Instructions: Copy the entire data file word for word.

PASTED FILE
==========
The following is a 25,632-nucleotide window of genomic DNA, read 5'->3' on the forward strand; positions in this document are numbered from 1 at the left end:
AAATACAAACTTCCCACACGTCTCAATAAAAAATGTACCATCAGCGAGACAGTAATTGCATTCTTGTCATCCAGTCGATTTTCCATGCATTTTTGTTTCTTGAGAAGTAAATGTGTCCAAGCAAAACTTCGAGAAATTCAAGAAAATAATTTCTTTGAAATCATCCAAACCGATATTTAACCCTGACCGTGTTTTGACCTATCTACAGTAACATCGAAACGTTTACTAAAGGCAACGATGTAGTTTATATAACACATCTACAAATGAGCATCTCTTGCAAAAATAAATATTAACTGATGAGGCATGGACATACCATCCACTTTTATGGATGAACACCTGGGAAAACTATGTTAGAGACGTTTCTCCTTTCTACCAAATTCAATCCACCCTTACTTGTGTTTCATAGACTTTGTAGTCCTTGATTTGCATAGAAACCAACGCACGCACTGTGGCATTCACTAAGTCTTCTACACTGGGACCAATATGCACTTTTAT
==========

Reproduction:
The following is a 25,632-nucleotide window of genomic DNA, read 5'->3' on the forward strand; positions in this document are numbered from 1 at the left end:
AAATACAAACTTCCCACACGTCTCAATAAAAAATGTACCATCAGCGAGACAGTAATTGCATTCTTGTCATCCAGTCGATTTTCCATGCATTTTTGTTTCTTGAGAAGTAAATGTGTCCAAGCAAAACTTCGAGAAATTCAAGAAAATAATTTCTTTGAAATCATCCAAACCGATATTTAACCCTGACCGTGTTTTGACCTATCTACAGTAACATCGAAACGTTTACTAAAGGCAACGATGTAGTTTATATAACACATCTACAAATGAGCATCTCTTGCAAAAATAAATATTAACTGATGAGGCATGGACATACCATCCACTTTTATGGATGAACACCTGGGAAAACTATGTTAGAGACGTTTCTCCTTTCTACCAAATTCAATCCACCCTTACTTGTGTTTCATAGACTTTGTAGTCCTTGATTTGCATAGAAACCAACGCACGCACTGTGGCATTCACTAAGTCTTCTACACTGGGACCAATATGCACTTTTAT